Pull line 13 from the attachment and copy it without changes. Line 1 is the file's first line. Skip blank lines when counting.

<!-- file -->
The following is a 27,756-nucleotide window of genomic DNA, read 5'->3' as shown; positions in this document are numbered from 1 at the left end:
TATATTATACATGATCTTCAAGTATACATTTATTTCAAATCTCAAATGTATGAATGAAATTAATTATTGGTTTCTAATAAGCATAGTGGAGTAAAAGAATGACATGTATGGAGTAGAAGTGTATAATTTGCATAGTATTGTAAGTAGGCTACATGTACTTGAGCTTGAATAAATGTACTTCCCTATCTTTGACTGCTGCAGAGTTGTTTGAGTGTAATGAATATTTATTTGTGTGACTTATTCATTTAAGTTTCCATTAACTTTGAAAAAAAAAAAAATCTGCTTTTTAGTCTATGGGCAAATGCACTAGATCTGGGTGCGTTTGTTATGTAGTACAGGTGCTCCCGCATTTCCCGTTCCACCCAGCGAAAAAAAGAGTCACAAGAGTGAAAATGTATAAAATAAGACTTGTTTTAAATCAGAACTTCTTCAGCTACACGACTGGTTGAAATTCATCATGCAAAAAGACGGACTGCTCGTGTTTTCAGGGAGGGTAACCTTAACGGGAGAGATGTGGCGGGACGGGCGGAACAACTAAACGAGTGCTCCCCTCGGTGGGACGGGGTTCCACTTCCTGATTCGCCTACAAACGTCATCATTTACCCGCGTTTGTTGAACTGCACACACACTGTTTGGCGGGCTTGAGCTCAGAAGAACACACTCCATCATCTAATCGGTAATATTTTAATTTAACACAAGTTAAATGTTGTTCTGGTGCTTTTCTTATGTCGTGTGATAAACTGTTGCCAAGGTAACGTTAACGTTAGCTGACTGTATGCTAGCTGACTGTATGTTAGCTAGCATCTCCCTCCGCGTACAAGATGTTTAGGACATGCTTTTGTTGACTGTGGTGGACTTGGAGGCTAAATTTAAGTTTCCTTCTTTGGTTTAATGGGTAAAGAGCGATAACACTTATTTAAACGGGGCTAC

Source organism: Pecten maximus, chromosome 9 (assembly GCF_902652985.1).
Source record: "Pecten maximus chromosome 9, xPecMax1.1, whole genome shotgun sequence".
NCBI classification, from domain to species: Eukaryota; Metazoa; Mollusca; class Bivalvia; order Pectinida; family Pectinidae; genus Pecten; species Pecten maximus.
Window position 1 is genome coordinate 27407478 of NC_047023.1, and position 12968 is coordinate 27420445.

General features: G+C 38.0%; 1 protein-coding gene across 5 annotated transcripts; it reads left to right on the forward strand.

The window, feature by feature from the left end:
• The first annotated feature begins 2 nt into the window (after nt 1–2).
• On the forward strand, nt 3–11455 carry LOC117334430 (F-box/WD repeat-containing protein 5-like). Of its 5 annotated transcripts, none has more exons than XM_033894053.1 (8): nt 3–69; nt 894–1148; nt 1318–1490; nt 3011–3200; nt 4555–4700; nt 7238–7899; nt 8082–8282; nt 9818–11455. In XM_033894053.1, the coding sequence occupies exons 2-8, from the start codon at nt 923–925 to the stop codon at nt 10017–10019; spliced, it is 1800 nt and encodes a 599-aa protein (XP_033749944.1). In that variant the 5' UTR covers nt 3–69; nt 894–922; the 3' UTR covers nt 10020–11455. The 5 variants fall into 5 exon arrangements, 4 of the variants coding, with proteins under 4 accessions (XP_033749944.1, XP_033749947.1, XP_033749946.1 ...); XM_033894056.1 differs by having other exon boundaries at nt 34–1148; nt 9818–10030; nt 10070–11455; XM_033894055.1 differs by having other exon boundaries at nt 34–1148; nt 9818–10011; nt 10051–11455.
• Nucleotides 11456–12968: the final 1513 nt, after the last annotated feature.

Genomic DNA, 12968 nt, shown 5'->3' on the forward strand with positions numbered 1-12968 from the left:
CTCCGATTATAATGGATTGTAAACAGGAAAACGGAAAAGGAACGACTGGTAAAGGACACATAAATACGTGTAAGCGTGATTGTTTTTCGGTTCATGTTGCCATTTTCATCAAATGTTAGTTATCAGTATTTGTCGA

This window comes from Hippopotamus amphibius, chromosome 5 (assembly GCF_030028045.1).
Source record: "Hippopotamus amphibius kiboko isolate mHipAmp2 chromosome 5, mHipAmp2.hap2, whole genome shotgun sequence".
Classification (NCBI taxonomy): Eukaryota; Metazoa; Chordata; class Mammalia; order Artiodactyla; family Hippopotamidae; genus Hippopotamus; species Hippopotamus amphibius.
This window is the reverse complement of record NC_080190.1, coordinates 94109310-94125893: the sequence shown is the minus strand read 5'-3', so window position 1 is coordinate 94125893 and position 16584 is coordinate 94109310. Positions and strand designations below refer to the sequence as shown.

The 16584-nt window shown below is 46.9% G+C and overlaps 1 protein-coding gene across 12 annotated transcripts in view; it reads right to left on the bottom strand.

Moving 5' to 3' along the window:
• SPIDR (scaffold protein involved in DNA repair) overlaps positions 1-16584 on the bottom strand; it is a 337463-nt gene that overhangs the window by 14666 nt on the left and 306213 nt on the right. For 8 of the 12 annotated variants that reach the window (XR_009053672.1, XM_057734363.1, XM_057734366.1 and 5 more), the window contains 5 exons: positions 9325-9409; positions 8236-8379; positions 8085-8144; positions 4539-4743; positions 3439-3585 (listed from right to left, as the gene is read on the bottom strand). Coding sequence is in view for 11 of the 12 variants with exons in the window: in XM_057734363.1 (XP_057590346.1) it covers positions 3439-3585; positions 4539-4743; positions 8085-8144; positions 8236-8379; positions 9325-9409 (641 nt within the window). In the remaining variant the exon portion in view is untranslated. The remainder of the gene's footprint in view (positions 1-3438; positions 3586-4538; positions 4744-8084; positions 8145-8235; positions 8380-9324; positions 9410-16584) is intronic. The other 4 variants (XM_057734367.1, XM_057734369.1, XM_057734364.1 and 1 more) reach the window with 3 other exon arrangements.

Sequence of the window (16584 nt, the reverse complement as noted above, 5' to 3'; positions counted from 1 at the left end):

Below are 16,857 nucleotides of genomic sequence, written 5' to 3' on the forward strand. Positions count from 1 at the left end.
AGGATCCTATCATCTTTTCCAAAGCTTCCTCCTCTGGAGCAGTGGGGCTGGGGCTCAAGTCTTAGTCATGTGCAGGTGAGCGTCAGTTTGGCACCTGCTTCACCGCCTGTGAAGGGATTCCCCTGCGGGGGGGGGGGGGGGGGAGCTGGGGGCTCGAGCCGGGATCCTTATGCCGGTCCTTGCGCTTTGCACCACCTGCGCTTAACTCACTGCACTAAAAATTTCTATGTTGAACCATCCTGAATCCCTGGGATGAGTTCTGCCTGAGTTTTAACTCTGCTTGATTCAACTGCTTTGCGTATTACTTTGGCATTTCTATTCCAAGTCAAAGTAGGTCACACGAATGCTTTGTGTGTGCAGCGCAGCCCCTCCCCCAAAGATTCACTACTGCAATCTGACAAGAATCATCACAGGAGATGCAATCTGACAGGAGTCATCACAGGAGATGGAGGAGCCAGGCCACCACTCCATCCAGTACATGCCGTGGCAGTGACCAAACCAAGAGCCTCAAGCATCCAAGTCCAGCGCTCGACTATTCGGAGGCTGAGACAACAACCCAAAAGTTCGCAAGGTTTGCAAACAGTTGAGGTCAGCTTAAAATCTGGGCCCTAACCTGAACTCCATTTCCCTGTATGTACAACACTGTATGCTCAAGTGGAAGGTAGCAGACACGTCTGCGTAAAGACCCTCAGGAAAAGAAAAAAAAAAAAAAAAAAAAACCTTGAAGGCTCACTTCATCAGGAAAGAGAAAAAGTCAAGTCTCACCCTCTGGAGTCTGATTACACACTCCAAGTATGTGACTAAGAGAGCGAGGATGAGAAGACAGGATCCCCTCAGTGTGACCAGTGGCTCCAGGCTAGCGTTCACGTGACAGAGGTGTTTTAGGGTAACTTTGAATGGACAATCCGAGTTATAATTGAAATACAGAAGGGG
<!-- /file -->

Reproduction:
CTCCGATTATAATGGATTGTAAACAGGAAAACGGAAAAGGAACGACTGGTAAAGGACACATAAATACGTGTAAGCGTGATTGTTTTTCGGTTCATGTTGCCATTTTCATCAAATGTTAGTTATCAGTATTTGTCGA